Tips on thoughtfully reacting to a child's performance
It can be hard to engage, and meaningfully engage, with your child’s art—especially when it might be something you are not completely familiar with. They come home from class or maybe step foot off the stage after a performance and you’re suddenly confronted with: “What do I say that isn’t just, ‘Great job out there,’” which is, I will add, still completely worthwhile and kind.
But, if you’re looking for a few more ways to start a longer conversation, one that opens your child up for deep thought about what they’re doing and involves you showing your support in a thoughtful way, look no further.
Firstly, it is important to go beyond surface-level comments and questions. Specific details are key—instead of saying, “Great job, kiddo,” maybe mention a moment of their performance that you really loved, or mention an area that they’ve improved upon.
“I saw you struggling with that particular movement last week, but you really seemed to have nailed it!” comes off in a supportive and interested manner. Take it a step further by asking, “What did you do differently?” or, “Tell me how you felt about dance today,” to ensure that you’re giving them the space to talk about their own performance.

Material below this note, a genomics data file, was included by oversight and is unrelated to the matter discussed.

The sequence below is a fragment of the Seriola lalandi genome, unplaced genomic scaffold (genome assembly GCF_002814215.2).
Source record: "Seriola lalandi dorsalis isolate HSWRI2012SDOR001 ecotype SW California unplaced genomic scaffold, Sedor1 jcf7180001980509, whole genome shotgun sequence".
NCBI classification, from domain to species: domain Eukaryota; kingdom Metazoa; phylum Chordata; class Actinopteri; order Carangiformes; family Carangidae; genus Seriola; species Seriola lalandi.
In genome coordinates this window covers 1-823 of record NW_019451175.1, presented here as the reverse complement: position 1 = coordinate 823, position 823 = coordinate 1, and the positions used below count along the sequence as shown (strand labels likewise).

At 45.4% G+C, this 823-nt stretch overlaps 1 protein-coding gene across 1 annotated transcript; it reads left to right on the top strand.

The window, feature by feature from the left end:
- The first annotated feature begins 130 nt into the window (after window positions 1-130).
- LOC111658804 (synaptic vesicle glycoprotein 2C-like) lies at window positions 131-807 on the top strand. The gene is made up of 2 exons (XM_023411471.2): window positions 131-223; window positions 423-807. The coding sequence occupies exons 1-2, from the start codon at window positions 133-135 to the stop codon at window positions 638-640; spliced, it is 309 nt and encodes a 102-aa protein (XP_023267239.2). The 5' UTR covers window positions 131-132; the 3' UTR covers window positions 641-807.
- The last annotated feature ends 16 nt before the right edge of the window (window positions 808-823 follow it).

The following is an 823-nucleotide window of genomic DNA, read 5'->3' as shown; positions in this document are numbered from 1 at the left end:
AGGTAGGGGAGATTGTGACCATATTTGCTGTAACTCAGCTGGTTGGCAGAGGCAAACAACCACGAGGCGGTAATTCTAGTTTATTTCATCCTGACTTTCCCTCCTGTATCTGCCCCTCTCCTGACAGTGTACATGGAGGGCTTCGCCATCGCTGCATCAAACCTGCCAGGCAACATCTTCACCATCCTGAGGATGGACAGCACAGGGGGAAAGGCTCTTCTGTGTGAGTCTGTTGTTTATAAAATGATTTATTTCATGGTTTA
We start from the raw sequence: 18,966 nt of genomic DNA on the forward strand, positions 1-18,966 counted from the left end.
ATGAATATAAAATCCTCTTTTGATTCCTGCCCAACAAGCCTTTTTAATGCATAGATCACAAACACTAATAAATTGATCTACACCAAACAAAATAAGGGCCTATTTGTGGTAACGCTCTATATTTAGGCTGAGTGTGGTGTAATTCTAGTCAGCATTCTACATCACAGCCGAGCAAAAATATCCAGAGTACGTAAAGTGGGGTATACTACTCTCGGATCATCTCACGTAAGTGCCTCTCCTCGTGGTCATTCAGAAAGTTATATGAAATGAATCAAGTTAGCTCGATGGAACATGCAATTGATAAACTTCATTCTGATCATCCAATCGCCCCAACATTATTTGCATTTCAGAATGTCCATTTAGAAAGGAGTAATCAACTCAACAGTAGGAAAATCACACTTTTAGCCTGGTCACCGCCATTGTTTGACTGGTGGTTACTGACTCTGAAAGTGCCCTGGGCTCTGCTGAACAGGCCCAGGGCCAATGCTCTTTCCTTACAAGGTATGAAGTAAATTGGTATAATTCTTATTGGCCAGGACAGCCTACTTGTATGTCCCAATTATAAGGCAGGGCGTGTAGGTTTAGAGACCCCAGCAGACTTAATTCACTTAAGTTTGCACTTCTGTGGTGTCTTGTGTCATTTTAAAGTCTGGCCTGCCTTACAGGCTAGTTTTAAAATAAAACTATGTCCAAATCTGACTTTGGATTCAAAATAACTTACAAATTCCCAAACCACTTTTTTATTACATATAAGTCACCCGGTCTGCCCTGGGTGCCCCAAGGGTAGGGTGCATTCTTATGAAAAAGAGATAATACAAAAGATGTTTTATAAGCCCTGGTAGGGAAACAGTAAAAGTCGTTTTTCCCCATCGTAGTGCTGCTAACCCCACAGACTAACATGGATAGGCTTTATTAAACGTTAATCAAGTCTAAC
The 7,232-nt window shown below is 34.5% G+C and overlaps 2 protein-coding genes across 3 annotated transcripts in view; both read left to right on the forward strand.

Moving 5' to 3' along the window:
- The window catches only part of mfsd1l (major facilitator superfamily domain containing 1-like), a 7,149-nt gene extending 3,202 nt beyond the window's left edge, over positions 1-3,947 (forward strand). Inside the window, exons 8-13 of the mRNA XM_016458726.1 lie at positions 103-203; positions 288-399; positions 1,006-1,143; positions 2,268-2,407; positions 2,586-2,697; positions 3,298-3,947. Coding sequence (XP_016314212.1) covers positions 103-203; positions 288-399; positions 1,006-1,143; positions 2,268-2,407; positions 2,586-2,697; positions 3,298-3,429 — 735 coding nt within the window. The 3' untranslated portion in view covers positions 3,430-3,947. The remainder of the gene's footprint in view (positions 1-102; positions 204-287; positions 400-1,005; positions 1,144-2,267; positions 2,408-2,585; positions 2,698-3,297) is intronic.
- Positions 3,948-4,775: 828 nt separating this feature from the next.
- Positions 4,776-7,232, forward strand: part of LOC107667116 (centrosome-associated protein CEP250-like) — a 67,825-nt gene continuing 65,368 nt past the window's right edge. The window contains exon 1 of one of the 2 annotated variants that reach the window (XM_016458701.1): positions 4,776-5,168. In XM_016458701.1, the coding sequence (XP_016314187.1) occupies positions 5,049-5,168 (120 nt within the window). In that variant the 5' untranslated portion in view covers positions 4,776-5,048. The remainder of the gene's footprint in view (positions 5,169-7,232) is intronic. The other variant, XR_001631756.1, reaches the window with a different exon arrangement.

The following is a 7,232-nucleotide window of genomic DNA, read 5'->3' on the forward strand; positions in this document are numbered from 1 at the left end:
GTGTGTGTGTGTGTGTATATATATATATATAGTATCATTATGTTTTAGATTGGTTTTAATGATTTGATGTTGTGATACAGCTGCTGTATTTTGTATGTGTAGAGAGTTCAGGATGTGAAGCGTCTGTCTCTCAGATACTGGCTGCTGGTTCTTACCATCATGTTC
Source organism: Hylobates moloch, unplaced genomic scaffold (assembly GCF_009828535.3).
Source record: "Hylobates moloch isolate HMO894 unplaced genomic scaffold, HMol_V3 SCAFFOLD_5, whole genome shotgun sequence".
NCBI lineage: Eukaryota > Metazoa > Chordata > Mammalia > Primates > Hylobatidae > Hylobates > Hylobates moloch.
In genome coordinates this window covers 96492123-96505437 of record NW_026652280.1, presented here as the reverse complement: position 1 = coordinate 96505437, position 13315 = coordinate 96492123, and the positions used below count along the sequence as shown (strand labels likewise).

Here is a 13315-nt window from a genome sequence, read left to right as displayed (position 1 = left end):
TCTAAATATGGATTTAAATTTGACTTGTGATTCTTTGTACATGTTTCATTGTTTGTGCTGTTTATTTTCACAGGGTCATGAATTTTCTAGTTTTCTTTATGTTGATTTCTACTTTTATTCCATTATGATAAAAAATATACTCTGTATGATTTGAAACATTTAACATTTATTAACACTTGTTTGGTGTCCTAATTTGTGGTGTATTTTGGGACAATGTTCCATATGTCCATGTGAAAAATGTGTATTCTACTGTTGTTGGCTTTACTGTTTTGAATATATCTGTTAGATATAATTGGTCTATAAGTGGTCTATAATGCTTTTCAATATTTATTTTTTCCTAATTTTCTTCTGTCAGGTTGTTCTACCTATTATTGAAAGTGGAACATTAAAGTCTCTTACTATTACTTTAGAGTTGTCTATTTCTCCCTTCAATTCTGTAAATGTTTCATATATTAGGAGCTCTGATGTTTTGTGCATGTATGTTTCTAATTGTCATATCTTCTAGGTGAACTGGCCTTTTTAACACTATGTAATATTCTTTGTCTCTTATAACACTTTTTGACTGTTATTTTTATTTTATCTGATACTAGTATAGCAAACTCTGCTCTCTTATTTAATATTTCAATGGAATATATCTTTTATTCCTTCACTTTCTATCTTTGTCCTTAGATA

Similarly, asking questions about recently learned concepts, moves, or techniques allows your child to show off what they know. And, when you ask these questions, you will be able to reinforce their learning process, helping it to stick. It’s a win-win—you might even be learning something, new right alongside your child.
Whatever you do, avoid the simple, “That was really great,” even if it was really great. It is, of course, a kind remark but it does not dip below the surface of the performance. Your active engagement with their work sparks an entirely different feeling—one that makes them proud to discuss what they’ve done, what they’re learning in the process and how they’re feeling about it all.
It doesn’t take a lot—just a few simple swaps and thoughtful word choices that make for a meaningful conversation about your child’s art. This type of conversation around what they’re doing fosters growth and passion within your child and supports them in their interests.